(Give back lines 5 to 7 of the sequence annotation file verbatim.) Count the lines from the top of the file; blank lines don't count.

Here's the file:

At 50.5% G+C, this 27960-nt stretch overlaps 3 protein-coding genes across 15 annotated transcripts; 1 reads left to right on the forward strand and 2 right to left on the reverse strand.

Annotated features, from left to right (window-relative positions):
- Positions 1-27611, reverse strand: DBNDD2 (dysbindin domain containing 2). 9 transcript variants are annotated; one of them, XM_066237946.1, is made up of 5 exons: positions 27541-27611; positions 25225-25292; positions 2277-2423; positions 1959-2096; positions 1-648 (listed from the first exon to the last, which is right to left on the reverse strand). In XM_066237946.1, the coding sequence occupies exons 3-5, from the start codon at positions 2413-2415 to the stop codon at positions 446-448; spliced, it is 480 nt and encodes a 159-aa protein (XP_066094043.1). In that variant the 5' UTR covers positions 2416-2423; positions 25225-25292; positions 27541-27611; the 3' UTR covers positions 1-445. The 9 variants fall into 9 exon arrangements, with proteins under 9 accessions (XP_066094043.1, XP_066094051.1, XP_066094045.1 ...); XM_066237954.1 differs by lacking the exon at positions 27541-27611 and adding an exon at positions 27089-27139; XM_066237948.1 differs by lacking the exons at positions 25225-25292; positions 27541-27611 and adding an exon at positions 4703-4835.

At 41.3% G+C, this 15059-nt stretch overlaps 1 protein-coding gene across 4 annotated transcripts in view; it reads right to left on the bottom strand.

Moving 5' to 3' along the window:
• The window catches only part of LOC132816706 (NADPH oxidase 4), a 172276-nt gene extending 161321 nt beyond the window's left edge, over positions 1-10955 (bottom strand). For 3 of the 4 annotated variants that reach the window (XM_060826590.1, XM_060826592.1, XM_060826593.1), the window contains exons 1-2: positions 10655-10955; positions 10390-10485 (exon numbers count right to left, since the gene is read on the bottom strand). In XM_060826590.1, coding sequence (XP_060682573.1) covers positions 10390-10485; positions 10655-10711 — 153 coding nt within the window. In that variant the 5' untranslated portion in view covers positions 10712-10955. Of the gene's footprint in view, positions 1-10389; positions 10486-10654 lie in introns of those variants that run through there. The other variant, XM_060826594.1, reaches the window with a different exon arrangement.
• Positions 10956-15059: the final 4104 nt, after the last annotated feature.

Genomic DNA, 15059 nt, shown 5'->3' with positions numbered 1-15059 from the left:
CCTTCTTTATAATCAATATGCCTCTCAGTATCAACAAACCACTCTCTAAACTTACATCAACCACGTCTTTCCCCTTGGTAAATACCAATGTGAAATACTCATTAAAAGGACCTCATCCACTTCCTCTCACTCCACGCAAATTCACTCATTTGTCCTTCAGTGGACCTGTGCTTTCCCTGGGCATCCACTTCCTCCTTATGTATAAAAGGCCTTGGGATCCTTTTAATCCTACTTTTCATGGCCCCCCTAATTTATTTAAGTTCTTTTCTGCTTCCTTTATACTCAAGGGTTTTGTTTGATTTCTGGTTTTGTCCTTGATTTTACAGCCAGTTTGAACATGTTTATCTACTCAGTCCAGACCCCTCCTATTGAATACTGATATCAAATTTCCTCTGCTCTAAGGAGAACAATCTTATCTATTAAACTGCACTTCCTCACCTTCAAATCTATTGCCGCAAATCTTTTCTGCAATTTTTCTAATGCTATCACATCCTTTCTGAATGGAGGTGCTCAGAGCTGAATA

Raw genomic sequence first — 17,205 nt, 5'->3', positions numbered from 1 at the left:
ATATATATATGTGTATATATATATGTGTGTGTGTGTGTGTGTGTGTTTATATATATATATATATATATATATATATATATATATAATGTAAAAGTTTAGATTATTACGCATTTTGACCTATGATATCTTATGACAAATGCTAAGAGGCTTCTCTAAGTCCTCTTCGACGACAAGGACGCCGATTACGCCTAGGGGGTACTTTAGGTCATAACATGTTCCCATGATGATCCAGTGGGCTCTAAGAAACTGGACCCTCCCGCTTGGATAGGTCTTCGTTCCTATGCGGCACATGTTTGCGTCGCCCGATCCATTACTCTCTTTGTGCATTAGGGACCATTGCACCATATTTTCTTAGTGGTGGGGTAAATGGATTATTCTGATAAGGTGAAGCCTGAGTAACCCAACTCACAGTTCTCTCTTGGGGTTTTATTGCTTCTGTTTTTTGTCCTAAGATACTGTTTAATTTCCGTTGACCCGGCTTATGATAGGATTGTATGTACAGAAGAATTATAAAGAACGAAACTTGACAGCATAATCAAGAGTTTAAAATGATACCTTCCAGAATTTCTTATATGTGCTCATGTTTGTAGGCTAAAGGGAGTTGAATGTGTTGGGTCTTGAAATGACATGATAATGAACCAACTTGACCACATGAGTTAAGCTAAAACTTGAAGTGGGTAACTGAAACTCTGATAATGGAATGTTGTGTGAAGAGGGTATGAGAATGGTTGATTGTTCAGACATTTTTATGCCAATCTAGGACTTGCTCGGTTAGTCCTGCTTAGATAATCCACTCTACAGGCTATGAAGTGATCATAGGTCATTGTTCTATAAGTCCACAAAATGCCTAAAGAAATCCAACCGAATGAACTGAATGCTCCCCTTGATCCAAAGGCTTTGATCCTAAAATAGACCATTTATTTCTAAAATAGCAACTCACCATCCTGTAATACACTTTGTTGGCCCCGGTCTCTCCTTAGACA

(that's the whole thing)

Moving 5' to 3' along the window:
• The window catches only part of LOC132816706 (NADPH oxidase 4), a 172276-nt gene extending 161321 nt beyond the window's left edge, over positions 1-10955 (bottom strand). For 3 of the 4 annotated variants that reach the window (XM_060826590.1, XM_060826592.1, XM_060826593.1), the window contains exons 1-2: positions 10655-10955; positions 10390-10485 (exon numbers count right to left, since the gene is read on the bottom strand). In XM_060826590.1, coding sequence (XP_060682573.1) covers positions 10390-10485; positions 10655-10711 — 153 coding nt within the window. In that variant the 5' untranslated portion in view covers positions 10712-10955. Of the gene's footprint in view, positions 1-10389; positions 10486-10654 lie in introns of those variants that run through there. The other variant, XM_060826594.1, reaches the window with a different exon arrangement.
• Positions 10956-15059: the final 4104 nt, after the last annotated feature.